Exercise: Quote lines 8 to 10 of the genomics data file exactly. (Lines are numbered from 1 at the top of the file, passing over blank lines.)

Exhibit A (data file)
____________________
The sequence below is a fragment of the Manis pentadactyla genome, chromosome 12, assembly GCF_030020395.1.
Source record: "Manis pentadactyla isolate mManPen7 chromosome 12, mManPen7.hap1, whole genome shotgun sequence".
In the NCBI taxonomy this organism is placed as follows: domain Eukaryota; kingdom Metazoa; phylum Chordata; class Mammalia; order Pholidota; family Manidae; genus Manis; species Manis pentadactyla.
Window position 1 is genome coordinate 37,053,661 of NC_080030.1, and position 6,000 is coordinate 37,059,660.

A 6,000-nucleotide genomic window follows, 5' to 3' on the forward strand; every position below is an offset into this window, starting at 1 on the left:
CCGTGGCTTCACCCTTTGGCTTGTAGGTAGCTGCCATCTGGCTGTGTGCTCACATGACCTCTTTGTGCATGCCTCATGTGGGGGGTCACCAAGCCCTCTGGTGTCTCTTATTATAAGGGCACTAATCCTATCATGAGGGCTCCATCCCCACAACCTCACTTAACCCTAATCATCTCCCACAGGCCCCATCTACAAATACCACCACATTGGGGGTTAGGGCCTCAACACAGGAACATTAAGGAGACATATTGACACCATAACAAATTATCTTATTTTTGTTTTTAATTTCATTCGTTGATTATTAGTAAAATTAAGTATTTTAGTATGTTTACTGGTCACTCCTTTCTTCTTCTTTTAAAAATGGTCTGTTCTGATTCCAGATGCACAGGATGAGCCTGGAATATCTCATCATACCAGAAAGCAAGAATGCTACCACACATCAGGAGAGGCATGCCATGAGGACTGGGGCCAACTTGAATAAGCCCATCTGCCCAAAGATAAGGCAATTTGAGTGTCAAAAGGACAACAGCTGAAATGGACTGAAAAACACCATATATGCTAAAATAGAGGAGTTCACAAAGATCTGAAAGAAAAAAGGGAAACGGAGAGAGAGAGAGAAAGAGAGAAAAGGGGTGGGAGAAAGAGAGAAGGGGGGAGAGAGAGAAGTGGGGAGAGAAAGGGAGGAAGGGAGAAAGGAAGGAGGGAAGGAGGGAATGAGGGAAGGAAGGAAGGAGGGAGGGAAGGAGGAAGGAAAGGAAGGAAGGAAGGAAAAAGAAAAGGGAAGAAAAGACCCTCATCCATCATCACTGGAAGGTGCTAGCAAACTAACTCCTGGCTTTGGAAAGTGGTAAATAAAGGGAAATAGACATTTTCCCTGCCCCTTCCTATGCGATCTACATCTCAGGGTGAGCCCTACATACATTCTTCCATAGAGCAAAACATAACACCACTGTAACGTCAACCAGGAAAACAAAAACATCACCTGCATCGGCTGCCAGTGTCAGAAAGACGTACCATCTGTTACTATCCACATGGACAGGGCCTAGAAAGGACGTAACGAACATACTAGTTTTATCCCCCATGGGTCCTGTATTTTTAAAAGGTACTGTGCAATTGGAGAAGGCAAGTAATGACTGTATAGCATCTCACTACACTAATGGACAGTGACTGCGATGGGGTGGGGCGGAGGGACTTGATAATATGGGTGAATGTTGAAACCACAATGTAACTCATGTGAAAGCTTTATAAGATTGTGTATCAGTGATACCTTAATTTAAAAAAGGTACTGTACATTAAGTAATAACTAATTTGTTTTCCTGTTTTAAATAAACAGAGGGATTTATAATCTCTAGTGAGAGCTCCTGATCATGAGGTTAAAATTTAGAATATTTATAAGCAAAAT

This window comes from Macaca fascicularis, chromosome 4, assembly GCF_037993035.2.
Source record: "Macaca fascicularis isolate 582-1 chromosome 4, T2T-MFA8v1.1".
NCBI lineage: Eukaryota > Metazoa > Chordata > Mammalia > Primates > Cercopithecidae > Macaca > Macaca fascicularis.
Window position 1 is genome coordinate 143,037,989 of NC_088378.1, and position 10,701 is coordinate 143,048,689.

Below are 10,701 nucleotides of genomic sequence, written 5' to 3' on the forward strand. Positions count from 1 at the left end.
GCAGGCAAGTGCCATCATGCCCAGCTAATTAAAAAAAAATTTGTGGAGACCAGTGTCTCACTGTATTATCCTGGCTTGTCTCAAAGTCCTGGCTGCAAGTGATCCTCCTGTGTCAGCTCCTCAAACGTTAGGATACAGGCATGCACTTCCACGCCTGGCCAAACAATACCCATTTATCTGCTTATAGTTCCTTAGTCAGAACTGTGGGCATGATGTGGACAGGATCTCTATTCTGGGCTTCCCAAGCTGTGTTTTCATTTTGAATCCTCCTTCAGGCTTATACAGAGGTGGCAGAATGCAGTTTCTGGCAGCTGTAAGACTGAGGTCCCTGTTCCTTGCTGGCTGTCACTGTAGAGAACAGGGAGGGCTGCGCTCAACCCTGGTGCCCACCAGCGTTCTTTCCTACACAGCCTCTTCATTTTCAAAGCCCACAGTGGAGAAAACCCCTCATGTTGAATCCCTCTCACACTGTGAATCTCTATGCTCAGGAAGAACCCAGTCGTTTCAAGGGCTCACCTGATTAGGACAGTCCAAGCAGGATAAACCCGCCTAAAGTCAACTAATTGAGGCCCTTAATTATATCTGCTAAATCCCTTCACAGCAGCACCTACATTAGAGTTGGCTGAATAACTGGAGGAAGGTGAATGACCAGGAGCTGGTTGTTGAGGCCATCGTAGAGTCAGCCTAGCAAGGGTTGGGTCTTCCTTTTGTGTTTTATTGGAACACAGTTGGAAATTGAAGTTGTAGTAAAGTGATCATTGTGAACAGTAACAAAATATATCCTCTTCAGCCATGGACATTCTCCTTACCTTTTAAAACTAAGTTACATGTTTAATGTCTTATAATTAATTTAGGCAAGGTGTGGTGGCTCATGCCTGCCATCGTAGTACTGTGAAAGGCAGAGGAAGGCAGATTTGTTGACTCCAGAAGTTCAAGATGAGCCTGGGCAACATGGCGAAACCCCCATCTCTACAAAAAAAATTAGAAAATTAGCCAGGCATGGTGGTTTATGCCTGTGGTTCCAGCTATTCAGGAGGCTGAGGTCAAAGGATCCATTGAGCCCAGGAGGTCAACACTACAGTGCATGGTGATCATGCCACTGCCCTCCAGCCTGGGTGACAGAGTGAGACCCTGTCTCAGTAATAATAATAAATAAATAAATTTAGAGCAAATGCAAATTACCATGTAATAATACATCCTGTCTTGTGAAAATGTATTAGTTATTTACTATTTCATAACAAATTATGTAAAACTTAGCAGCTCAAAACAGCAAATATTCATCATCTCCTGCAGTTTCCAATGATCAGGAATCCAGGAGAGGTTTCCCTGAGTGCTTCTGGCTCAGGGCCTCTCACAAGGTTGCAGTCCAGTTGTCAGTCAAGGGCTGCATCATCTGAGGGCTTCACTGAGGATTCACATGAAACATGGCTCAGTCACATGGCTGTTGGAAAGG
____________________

Source record: "Macaca fascicularis isolate 582-1 chromosome 4, T2T-MFA8v1.1".
NCBI lineage: Eukaryota > Metazoa > Chordata > Mammalia > Primates > Cercopithecidae > Macaca > Macaca fascicularis.
Window position 1 is genome coordinate 143,037,989 of NC_088378.1, and position 10,701 is coordinate 143,048,689.